Mattis in Finland as US-Nordic war games expand
By JOHN VANDIVER | STARS AND STRIPES Published: November 6, 2017
STUTTGART, Germany — The demand for U.S. troops to participate in missions in northern Europe could be on the rise as Finland and other Nordic countries plan larger war games due to concerns about a more assertive Russia.
Finland is assembling what is expected to be its largest military exercise in years, modeled on Sweden’s recent “Aurora” drills that concluded in September. About 20,000 troops, including roughly 1,400 U.S. servicemembers, took part in Sweden’s biggest military exercise in two decades.
Helsinki is following suit.
“The exercise (in Finland) is planned to broadly gather conscripts, reservists and soldiers to practice ... together with our main partners like Sweden, the United States and other countries,” Finland Defense Minister Jussi Niinisto told reporters ahead of a visit by Defense Secretary Jim Mattis.
“If there’s a crisis, it will be good for us to practice receiving help,” Niinisto said.
Mattis, who arrived in Finland on Monday for two days of talks with regional defense ministers, said the partnership between Finland, the U.S. and NATO is deepening.
“The relationship between Finland and the United States has never been stronger,” he said after talks Monday with Finnish President Sauli Niinisto.
Mattis didn’t directly address what the U.S. role could be in a more robust war game schedule in Finland, but the subject was expected to be on the agenda when regional defense minsters convene on Tuesday. Last year, the U.S. signed a defense cooperation deal with Finland that called for closer military ties.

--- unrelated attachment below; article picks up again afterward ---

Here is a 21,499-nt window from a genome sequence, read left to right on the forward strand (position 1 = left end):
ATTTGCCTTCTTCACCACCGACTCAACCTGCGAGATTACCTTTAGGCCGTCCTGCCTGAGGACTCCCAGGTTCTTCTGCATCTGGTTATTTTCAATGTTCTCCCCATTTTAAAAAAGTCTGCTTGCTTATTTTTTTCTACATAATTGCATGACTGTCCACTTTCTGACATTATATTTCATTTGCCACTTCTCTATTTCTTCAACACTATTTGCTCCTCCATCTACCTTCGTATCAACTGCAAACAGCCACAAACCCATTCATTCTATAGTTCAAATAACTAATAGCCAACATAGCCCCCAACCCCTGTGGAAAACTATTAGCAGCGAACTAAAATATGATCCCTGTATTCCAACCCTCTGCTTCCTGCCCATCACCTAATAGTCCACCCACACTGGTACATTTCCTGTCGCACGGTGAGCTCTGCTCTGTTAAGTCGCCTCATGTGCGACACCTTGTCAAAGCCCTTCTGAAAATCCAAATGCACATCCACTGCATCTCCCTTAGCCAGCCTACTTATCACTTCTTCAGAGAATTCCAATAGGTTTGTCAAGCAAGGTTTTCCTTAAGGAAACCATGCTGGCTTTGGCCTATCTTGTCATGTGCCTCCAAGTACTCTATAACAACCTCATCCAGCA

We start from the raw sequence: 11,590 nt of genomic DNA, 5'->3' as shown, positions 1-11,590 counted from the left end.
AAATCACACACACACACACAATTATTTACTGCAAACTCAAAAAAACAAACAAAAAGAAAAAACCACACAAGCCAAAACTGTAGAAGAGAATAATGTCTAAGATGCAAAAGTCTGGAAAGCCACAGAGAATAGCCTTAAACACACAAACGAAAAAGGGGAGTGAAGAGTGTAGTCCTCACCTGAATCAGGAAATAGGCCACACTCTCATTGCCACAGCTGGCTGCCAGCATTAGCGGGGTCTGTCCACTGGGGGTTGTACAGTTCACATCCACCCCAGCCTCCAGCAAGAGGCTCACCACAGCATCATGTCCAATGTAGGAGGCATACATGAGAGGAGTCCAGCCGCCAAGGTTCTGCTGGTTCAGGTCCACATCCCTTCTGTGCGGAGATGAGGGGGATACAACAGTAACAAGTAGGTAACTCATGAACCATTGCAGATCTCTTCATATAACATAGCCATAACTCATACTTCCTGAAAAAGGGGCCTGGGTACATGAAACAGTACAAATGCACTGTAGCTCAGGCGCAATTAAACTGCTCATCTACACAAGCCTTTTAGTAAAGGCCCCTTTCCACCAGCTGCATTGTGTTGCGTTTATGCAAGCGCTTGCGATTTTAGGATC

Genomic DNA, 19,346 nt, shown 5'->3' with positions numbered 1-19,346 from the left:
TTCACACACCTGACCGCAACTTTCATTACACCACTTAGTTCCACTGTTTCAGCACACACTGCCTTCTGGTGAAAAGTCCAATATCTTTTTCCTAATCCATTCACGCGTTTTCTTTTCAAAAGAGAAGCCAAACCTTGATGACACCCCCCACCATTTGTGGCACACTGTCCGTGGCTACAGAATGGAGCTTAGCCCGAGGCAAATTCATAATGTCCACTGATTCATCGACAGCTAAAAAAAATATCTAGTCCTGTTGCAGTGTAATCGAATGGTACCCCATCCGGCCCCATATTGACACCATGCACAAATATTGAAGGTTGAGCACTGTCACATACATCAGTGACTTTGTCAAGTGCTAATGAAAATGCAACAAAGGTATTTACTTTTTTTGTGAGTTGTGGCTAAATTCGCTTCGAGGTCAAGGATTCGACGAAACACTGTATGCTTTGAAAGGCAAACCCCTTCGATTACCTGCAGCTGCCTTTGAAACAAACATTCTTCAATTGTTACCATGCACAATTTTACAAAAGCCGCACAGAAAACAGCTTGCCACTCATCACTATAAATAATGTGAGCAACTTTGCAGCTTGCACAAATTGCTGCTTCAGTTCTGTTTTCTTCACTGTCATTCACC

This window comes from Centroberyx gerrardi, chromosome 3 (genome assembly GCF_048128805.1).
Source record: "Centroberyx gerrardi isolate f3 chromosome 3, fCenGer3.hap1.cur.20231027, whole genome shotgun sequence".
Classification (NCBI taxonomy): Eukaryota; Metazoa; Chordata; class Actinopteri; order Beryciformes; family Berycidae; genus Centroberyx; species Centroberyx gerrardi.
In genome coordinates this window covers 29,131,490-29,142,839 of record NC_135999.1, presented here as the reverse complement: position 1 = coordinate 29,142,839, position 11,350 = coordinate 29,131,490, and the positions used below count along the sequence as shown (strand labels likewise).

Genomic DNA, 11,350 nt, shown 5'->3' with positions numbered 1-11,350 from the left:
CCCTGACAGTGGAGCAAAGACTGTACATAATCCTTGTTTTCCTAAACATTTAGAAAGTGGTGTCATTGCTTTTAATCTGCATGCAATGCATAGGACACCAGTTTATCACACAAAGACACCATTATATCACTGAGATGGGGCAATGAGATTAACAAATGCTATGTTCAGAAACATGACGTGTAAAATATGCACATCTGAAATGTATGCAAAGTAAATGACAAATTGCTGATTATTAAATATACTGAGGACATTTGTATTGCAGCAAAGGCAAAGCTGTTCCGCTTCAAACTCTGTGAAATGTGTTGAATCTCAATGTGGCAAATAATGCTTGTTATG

Mattis’ stop in Finland will involve talks Tuesday with the so-called Northern Group, which includes Nordic and Baltic states as well as Germany, the Netherlands and Poland. Discussions will focus on boosting defense cooperation and joint military exercises.
On Monday, Mattis praised Finland for standing up a new “center of excellence” that will serve as a hub for brainstorming strategies to counter Russia misinformation campaigns and other hybrid threats.
Overall, the U.S. presence in the broader Nordic region has increased during the past year. In January, the Marine Corps began year-round troop rotations in Norway. About 300 Marines are currently deployed there in a campaign to bolster their cold weather combat skills.
In Norway, the Marines also have large stockpiles of tanks, artillery and other weaponry, which fill a network of caves. The equipment can accommodate roughly 14,000 troops, or a full Marine Expeditionary Brigade.
In Finland and Sweden, two non-NATO countries, the U.S. military also has a long history of partnership. Citing concerns about a more assertive Russia, the two countries have boosted defense spending and sought closer alignment with the U.S.-led NATO alliance during the past couple years.
Discussions about whether to join NATO have increasingly been debated by both nations. In Sweden, support for alliance membership has gained momentum, with a recent Pew Foundation poll finding 47 percent favor joining, compared to 39 percent opposed.
NATO membership is somewhat more controversial in Finland, which borders Russia and has close economic ties to its neighbor. A poll released Monday found that 59 percent of Finns oppose joining NATO.
Both nations are members of the European Union and have long been active in U.N. peacekeeping missions around the world.
Russia, which has complained about countries near its borders joining NATO, has said any move by Finland to join the transatlantic pact would provoke a reaction.
After emerging from an hour of talks with Mattis, Finland’s president said the conversation was on avoiding conflict. “We had only one issue to discuss and that is about peace and how to maintain peace worldwide,” Niinisto said.
On Wednesday, Mattis heads to Brussels for a meeting of NATO defense ministers.